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May 21, 2008

Judi’s Blog

A lot of you folks already have your vegetable gardens planted for the summer. I got mine started about four weeks ago and it’s coming on strong. For those of you who feel like you might be getting a late start-don’t worry! You still have plenty of time. We will be carrying most all of the summer veggies through August. Its actually better to wait. In March and April, even though the days can be warm and sunny, the nights are still cool. Plants like, eggplant, cucumbers and peppers, will not do well. Most people start to early and try to put in everything all at once. This can lead to disease and loss of vigor for your vegetables.

It is much wiser to start off slow and easy with cooler season crops, like herbs, lettuce, onions, chard, spinach and cool season tomatoes. Then as the spring evenings warm up, you can add the squash, cukes and longer season tomatoes. Your garden will catch up and most of the time even pass earlier planted ones.

We never know what our spring weather is going to be like. And even though it has been as ideal as we could expect, I am beginning to see customers bringing in samples of problems from early planted tomatoes.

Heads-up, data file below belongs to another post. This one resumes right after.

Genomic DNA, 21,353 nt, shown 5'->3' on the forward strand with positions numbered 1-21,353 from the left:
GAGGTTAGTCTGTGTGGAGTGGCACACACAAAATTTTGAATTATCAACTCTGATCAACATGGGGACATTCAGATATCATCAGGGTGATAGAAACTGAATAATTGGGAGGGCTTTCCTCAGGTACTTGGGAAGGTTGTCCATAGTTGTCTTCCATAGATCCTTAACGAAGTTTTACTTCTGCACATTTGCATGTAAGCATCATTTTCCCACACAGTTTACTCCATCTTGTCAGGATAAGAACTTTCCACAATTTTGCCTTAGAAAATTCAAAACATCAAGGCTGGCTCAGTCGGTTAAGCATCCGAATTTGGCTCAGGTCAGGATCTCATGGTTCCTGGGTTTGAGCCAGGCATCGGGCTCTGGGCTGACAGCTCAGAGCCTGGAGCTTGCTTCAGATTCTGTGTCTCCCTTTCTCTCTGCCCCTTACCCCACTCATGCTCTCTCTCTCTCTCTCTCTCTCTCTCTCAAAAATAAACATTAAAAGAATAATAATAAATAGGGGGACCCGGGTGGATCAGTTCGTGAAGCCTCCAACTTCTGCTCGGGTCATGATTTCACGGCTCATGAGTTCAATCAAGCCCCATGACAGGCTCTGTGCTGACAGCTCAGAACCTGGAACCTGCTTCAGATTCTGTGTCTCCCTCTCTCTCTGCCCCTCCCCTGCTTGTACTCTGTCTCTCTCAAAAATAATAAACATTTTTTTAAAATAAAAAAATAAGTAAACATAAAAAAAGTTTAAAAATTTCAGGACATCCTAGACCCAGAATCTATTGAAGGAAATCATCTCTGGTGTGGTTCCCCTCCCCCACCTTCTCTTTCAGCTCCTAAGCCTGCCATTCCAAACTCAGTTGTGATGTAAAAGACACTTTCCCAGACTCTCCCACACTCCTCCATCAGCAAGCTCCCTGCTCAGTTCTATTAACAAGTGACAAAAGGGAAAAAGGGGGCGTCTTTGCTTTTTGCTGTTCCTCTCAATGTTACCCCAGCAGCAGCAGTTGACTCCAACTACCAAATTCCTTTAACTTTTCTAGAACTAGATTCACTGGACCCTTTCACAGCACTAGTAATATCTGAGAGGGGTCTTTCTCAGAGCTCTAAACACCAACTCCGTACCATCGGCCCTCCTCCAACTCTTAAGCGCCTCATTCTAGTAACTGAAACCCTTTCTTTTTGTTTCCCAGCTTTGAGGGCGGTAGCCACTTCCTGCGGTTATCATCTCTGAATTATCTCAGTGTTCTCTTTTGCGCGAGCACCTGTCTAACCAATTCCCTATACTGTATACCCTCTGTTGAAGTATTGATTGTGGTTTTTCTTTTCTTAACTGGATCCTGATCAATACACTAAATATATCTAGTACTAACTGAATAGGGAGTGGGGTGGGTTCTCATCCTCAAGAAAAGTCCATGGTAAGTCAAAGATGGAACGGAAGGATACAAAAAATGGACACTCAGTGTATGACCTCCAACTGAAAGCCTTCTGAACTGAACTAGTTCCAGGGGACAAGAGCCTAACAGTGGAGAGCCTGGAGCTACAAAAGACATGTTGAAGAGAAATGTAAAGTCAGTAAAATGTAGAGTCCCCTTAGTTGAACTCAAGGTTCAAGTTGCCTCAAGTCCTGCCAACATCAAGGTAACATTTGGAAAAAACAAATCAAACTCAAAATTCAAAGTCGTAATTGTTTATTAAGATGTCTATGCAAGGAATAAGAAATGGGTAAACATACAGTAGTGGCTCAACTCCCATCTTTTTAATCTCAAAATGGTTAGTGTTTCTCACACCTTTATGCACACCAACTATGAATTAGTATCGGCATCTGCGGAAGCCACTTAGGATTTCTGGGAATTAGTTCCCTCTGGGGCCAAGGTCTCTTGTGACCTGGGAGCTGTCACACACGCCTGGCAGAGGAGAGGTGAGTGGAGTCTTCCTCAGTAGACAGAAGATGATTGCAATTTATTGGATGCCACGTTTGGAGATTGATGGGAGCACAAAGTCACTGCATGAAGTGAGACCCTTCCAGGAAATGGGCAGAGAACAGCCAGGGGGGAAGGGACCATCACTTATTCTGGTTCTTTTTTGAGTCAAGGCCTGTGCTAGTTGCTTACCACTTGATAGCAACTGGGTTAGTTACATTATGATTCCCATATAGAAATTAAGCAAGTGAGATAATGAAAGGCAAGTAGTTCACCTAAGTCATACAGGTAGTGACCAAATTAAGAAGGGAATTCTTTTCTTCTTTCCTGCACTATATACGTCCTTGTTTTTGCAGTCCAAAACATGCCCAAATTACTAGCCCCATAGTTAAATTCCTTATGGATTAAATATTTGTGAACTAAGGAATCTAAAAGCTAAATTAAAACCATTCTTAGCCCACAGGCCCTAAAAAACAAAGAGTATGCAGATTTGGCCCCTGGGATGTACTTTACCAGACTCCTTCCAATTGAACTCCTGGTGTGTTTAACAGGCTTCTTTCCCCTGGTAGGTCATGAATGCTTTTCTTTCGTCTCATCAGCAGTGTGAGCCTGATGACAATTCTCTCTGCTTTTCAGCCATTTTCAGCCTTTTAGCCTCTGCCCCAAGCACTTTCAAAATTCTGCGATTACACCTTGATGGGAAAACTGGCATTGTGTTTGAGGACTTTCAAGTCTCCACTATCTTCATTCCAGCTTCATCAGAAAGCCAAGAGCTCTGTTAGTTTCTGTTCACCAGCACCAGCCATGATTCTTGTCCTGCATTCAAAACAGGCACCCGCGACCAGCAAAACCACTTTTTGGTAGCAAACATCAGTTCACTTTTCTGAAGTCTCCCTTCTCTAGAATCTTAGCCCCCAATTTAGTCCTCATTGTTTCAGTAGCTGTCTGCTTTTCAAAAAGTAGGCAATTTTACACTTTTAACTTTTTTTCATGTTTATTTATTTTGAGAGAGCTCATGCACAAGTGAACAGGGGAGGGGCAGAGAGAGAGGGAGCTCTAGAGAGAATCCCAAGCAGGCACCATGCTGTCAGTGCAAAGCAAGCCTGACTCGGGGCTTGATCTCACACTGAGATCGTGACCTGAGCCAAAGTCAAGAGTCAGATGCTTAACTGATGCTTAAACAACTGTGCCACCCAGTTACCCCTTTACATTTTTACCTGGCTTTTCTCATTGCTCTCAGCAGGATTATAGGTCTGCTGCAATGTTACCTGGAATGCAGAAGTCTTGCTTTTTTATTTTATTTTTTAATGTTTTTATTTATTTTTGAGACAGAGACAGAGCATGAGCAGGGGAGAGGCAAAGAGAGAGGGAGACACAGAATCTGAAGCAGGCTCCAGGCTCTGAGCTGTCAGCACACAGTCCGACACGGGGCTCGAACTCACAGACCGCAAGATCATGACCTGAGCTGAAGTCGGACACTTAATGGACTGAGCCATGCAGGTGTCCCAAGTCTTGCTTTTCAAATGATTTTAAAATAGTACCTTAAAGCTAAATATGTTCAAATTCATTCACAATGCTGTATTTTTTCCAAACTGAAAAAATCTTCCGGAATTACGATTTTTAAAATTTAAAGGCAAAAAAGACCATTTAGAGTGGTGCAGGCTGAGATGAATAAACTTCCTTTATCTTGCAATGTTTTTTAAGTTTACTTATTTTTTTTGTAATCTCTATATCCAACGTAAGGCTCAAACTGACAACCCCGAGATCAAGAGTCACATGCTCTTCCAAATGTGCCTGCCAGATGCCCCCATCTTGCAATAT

Bacterial speck, alternaria, and early blight are diseases with very similar symptoms. It starts off as splatters of rusty brown spots on the leaves. The leaves may start turning yellow. They usually affect the lower and older growth first. Each disorder has its own special look.

The cause can range from leaving last years debris, (leaving spores) in the soil, moisture in the air, from foggy and dewy Santa Barbara mornings or overhead watering. Also heavy soils that stay wet and don’t drain well. If this sounds like a problem you might be having, adjust your watering. Once a week should be adequate with proper mulching. You can also pick off the worst leaves and spray with a copper or sulfur spray or other organic fungicides.

The next problem I expect to see is blossom end rot. The dark spot that shows up at the bottom end of the tomato. While sometimes it can be caused by the lack of calcium in the soil, the most common reason is uneven soil moisture. Allowing the tomato to dry out to much, then soaking it. Dry-wet, dry-wet. This is mostly a problem for container grown tomato plants. It is best if you can keep the soil evenly moist.

Hopefully we won’t see to many bug and disease problems this summer. But if you have any questions, please feel free to contact us or bring in samples. We will be glad to help you find an organic and healthy solution to your problem.

By Judi @ La Sumida Uncategorized Share:
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